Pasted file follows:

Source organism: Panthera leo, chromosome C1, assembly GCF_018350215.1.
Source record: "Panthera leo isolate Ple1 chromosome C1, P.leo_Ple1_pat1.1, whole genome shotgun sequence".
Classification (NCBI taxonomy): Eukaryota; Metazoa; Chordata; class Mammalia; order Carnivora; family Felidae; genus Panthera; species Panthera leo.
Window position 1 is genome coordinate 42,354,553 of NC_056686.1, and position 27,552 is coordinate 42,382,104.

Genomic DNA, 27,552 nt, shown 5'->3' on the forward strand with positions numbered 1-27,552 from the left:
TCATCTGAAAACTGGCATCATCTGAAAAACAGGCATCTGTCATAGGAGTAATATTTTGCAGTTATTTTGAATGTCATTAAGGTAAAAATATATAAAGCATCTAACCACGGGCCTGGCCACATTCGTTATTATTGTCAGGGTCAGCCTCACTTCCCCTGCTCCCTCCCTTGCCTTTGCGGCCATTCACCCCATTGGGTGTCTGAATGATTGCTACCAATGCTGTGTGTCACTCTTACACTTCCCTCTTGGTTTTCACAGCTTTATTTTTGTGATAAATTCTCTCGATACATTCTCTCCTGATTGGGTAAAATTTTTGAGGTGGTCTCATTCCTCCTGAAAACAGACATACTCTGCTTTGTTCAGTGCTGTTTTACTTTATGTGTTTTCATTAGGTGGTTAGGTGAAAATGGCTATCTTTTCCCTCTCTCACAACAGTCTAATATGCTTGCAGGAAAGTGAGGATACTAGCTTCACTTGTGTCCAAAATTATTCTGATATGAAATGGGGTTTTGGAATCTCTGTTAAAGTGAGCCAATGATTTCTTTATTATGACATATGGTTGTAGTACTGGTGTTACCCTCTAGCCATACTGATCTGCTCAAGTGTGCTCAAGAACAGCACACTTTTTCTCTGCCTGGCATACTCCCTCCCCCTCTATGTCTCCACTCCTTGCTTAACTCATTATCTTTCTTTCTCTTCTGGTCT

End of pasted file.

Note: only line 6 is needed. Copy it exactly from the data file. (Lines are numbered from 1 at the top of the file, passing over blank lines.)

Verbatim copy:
TCATCTGAAAACTGGCATCATCTGAAAAACAGGCATCTGTCATAGGAGTAATATTTTGCAGTTATTTTGAATGTCATTAAGGTAAAAATATATAAAGCATCTAACCACGGGCCTGGCCACATTCGTTATTATTGTCAGGGTCAGCCTCACTTCCCCTGCTCCCTCCCTTGCCTTTGCGGCCATTCACCCCATTGGGTGTCTGAATGATTGCTACCAATGCTGTGTGTCACTCTTACACTTCCCTCTTGGTTTTCACAGCTTTATTTTTGTGATAAATTCTCTCGATACATTCTCTCCTGATTGGGTAAAATTTTTGAGGTGGTCTCATTCCTCCTGAAAACAGACATACTCTGCTTTGTTCAGTGCTGTTTTACTTTATGTGTTTTCATTAGGTGGTTAGGTGAAAATGGCTATCTTTTCCCTCTCTCACAACAGTCTAATATGCTTGCAGGAAAGTGAGGATACTAGCTTCACTTGTGTCCAAAATTATTCTGATATGAAATGGGGTTTTGGAATCTCTGTTAAAGTGAGCCAATGATTTCTTTATTATGACATATGGTTGTAGTACTGGTGTTACCCTCTAGCCATACTGATCTGCTCAAGTGTGCTCAAGAACAGCACACTTTTTCTCTGCCTGGCATACTCCCTCCCCCTCTATGTCTCCACTCCTTGCTTAACTCATTATCTTTCTTTCTCTTCTGGTCT